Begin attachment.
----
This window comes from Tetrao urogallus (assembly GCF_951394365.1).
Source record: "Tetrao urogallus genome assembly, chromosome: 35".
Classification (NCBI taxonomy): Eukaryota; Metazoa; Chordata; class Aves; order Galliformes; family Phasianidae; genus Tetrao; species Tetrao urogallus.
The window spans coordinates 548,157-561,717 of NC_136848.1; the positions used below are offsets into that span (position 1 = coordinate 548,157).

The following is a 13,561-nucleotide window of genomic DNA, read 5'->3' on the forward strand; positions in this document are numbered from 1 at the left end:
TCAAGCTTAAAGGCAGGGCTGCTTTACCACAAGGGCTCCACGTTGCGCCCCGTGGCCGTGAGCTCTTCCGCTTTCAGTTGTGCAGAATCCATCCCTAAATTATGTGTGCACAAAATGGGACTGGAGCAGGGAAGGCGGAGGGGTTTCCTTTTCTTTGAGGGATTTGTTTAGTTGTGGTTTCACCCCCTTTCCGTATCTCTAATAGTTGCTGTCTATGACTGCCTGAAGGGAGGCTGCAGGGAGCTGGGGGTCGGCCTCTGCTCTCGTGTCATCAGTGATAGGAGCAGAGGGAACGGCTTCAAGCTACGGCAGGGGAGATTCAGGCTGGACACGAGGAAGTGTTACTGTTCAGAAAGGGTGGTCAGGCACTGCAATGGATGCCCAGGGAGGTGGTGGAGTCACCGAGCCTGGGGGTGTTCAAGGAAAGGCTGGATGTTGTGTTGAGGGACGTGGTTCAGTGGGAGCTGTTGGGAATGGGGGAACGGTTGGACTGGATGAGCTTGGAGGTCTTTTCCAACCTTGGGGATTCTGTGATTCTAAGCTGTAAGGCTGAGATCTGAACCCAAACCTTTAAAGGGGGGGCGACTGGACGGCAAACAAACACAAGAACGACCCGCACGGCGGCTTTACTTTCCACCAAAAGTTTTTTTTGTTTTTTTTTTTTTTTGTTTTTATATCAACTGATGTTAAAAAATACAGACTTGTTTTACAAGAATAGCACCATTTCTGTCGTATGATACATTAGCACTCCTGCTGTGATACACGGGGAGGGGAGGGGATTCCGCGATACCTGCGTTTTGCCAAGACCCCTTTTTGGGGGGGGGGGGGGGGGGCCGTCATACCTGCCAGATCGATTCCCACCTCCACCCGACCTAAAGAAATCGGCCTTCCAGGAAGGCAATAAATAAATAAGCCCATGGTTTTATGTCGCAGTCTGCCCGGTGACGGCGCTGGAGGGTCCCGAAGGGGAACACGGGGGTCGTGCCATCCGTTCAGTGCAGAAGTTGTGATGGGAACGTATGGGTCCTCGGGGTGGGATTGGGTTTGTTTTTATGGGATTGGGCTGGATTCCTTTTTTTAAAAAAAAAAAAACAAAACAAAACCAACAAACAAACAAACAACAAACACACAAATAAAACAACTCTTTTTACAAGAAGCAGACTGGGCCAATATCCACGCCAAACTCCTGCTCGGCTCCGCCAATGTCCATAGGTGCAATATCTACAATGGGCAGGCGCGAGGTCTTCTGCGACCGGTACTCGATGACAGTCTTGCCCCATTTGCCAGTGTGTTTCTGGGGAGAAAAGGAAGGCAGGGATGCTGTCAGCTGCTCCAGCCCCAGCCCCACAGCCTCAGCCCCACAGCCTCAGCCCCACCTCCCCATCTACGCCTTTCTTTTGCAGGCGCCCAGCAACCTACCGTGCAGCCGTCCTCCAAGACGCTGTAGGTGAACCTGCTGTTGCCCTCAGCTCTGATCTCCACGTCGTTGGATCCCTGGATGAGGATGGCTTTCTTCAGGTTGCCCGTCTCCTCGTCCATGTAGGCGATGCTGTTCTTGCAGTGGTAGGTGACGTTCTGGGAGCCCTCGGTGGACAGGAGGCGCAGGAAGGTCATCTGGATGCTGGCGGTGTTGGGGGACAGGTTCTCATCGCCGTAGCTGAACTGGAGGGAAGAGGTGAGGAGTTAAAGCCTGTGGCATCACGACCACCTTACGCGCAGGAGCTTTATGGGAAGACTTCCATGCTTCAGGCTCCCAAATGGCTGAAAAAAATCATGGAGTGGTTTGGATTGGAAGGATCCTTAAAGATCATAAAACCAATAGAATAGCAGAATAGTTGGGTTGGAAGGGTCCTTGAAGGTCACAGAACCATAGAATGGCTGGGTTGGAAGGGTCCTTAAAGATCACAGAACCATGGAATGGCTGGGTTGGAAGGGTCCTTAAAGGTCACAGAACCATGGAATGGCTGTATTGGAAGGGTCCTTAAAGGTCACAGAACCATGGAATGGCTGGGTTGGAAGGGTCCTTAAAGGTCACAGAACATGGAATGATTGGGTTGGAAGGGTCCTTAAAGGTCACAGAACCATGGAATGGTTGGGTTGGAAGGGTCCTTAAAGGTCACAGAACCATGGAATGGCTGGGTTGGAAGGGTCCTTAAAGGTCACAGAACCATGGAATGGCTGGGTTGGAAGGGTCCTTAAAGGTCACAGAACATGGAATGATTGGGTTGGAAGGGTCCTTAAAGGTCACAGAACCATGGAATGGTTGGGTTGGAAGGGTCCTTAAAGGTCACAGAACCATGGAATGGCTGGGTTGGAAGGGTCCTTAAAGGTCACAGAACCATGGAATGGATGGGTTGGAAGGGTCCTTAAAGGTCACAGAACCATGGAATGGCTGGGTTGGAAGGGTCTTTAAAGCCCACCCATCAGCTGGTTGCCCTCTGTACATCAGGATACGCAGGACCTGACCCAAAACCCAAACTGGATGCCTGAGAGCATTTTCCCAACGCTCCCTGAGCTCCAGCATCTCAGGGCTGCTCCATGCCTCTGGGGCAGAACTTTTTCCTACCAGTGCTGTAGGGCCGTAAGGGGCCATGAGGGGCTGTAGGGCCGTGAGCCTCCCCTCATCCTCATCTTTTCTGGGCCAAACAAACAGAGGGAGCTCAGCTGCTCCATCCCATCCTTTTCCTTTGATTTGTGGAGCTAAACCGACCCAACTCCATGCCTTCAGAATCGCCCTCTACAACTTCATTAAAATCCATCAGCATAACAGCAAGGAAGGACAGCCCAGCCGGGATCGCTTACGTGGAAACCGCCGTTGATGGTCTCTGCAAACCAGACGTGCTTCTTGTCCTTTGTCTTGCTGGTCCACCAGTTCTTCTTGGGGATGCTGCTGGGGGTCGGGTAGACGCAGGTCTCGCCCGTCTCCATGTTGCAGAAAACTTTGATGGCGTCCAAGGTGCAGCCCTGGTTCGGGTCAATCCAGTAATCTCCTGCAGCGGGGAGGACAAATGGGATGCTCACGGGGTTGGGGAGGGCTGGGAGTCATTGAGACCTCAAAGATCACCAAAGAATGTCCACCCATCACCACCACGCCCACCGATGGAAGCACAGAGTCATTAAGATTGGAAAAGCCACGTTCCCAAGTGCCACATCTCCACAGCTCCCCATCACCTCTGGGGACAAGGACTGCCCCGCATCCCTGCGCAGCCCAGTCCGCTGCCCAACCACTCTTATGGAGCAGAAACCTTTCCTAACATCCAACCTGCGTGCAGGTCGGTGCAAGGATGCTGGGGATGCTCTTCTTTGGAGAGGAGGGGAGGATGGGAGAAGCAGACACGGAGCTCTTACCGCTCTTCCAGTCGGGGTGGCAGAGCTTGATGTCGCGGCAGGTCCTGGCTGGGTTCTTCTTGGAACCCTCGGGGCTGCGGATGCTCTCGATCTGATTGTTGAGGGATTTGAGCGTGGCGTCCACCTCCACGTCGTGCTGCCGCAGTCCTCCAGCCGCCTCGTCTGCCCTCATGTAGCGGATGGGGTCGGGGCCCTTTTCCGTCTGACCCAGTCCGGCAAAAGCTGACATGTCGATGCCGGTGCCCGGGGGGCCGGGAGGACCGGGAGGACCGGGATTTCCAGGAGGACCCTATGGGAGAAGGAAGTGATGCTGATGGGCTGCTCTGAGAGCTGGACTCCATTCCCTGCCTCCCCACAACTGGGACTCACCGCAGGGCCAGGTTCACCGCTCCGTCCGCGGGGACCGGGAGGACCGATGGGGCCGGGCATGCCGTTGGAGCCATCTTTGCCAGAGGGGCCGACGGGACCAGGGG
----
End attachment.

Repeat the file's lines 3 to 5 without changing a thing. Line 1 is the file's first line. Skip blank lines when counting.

Classification (NCBI taxonomy): Eukaryota; Metazoa; Chordata; class Aves; order Galliformes; family Phasianidae; genus Tetrao; species Tetrao urogallus.
The window spans coordinates 548,157-561,717 of NC_136848.1; the positions used below are offsets into that span (position 1 = coordinate 548,157).

The following is a 13,561-nucleotide window of genomic DNA, read 5'->3' on the forward strand; positions in this document are numbered from 1 at the left end: